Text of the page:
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High-Tech Device Will Keep Tabs on Members of Gangs

August 10, 1990|JOHN KENDALL | TIMES STAFF WRITER

Faced with escalating gang violence, including murder, the Los Angeles County Probation Department is testing a way to keep gang members off the streets during times of trouble by using a computer.

It works this way:

Gang members who are on probation will be told to stay home during "Red Alerts," declared by the Probation Department--in conjunction with police and sheriff's deputies--when conflict threatens to escalate into open warfare.

To make sure that they do that, a computer will telephone the designated gang members at random during the hours they are restricted. The computer will direct them to state their names and repeat after the computer as it names several states.

The computer will then electronically analyze their responses and compare the findings with voice tapes made earlier. If the computer questions any of its contacts, it will notify monitors, and a probation officer will be sent to check in person.

The six-month pilot program will be tried first at Aliso Village, a city housing project east of downtown near the San Bernardino Freeway. The project is home territory of at least 10 gangs, described by authorities as "very, very reactive and violent."

"There have been some recent shootings there, and . . . we're really worried that all hell could break out," said Probation Department Deputy Director Michael Lindsey.

"We've got to find a way to stop it. . . . We're saying, 'Let's try something unique.' "

Lindsey is optimistic that electronic voice analysis can make a difference in protecting the public and gang members themselves from gang-related violence that has changed drastically in recent years.

The veteran probation official recalls that in the early 1970s feuding gang members intent on retaliation generally played pranks or fought, with a stabbing "once in a while" or a rare shooting.

"These days, when we have retaliation, we really worry about drive-by shootings," Lindsey said. "We worry about innocent victims. . . . We worry about whether it's going to escalate, because there are so many guns out there. So much firepower and the gangs can become very violent."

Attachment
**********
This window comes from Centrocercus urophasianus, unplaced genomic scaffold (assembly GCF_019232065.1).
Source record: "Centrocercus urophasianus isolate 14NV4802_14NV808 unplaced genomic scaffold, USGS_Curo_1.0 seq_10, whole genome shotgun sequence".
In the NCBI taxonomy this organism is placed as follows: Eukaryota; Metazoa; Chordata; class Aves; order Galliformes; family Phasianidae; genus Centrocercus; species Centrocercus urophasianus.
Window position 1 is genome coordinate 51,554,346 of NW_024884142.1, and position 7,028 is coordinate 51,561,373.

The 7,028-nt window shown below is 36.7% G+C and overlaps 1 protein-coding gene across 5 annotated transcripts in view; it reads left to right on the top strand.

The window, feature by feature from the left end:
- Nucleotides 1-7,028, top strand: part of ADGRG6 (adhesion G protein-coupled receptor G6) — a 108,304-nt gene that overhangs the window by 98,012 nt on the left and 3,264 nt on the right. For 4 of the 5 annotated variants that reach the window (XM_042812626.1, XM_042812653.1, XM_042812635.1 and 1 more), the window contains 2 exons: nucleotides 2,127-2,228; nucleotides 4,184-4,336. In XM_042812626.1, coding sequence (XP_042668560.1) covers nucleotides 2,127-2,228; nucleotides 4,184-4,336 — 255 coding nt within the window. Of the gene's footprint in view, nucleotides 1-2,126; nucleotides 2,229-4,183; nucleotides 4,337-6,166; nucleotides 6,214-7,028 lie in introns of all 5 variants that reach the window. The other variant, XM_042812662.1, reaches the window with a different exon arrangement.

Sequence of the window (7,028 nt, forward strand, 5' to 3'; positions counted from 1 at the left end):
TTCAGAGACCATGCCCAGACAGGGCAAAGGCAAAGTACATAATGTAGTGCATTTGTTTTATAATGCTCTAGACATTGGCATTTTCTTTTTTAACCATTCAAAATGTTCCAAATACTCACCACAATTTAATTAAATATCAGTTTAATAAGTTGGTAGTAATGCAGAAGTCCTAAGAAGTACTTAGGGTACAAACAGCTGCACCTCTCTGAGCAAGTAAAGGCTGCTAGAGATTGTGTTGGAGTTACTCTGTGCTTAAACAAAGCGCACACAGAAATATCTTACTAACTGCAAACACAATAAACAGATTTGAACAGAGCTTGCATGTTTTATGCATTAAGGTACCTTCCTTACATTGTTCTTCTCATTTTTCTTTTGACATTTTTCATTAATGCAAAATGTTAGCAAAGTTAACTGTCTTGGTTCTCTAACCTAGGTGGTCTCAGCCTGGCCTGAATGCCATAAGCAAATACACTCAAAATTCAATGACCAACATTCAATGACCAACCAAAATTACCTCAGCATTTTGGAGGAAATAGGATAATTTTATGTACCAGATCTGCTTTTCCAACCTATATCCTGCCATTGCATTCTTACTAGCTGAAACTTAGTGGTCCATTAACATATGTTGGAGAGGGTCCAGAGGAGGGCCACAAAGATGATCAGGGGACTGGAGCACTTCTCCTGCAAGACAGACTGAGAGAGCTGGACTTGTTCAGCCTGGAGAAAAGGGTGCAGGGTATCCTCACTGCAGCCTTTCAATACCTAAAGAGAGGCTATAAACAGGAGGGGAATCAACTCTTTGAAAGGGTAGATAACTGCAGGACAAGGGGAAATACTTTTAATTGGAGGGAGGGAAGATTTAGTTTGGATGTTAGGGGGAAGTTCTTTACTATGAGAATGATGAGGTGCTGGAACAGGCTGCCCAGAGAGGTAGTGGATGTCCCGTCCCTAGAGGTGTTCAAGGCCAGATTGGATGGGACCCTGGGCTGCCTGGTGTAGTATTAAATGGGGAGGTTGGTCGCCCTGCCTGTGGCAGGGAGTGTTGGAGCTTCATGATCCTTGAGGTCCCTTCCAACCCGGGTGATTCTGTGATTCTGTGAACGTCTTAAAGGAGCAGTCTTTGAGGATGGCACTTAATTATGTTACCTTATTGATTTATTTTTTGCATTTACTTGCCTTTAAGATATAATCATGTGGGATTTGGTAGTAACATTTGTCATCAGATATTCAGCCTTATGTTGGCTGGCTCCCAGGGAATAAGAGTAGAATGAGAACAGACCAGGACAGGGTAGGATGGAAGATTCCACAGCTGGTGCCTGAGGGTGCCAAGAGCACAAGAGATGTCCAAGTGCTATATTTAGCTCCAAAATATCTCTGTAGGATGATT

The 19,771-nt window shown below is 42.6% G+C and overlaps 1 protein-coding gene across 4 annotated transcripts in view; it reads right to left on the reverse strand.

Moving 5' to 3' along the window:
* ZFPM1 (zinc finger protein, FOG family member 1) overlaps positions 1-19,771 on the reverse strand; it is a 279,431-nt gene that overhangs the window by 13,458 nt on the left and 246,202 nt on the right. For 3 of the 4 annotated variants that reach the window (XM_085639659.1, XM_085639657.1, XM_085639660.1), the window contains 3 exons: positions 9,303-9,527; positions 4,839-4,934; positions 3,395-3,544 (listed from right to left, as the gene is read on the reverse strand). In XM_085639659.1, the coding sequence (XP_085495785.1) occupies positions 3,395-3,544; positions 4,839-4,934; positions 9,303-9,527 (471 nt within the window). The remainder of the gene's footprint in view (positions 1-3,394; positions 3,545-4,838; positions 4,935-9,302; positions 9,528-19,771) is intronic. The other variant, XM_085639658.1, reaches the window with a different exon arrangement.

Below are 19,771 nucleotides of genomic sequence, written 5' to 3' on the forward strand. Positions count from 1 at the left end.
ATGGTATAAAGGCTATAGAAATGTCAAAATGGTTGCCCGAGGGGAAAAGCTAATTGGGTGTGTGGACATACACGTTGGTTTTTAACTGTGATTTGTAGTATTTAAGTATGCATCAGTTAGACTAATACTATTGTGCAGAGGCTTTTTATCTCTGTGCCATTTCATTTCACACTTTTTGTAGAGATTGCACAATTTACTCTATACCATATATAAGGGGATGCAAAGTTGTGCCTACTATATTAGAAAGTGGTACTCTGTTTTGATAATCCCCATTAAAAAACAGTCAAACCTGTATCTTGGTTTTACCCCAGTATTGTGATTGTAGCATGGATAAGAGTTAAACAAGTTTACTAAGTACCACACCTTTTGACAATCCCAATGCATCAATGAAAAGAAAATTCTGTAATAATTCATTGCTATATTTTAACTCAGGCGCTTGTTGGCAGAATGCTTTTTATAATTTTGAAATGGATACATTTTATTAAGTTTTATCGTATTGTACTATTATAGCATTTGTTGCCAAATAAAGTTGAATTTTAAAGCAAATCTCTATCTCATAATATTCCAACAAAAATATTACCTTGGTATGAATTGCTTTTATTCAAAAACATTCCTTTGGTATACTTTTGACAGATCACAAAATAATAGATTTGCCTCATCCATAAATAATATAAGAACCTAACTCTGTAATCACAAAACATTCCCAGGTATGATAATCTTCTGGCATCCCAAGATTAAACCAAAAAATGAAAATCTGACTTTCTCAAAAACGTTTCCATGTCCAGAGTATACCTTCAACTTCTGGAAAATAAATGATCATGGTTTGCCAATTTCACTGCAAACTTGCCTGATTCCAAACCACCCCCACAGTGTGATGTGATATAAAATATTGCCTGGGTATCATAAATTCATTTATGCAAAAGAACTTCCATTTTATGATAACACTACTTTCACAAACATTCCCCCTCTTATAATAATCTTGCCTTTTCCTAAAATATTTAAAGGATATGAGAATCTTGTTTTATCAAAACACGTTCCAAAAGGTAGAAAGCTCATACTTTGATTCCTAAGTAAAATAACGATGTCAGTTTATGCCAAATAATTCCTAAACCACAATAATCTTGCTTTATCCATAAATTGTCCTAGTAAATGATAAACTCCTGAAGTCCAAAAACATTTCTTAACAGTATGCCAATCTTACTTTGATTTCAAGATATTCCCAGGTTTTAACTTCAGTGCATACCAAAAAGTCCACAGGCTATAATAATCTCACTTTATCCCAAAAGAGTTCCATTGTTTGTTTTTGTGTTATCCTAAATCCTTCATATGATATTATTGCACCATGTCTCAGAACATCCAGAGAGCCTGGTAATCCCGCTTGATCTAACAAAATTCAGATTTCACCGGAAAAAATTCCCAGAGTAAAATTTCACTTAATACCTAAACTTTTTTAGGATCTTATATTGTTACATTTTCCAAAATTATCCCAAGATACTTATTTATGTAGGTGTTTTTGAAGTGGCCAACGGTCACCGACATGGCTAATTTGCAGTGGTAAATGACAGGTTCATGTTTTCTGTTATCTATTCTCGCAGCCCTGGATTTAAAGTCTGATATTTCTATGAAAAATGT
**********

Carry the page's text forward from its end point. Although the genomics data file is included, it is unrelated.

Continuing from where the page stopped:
And the threat is growing, he noted.

Chris Wong, supervising deputy probation officer of the East Los Angeles gang unit, said that so far this year there have been at least 15 gang-related murders in her area, which includes unincorporated regions of East Los Angeles and Eastside neighborhoods within the city of Los Angeles.

At this time last year, 13 people had died in gang-related slayings in her area, Wong said.

She estimated that there are now at least 82 "very big, active gangs" on the Eastside alone. In the last year, she said, "they've become extremely violent."

Lindsey expects the computer-monitor program to be in place sometime this month. . If it is deemed a success, he wants to extend electronic monitoring to the entire county, with upward of 1,000 gang members in the system eventually.

But first, the present program must be perfected, he says.

The $19,000 system employs a computer and voice-analysis software provided free to the Probation Department for six months by BI Inc., a Boulder, Colo., firm.

Currently, four college students are preparing background information for the computer on 100 designated gang members. Next, deputy probation officers will record their charges' voices for comparison by computer.

When gang trouble develops, the police and probation officers will identify the street gangs involved, determine what members are on probation and tell them individually to stay home for periodic checks by the computer.

Lindsey hopes that computer-monitoring will afford soft-core gang members an excuse to stay out of trouble.

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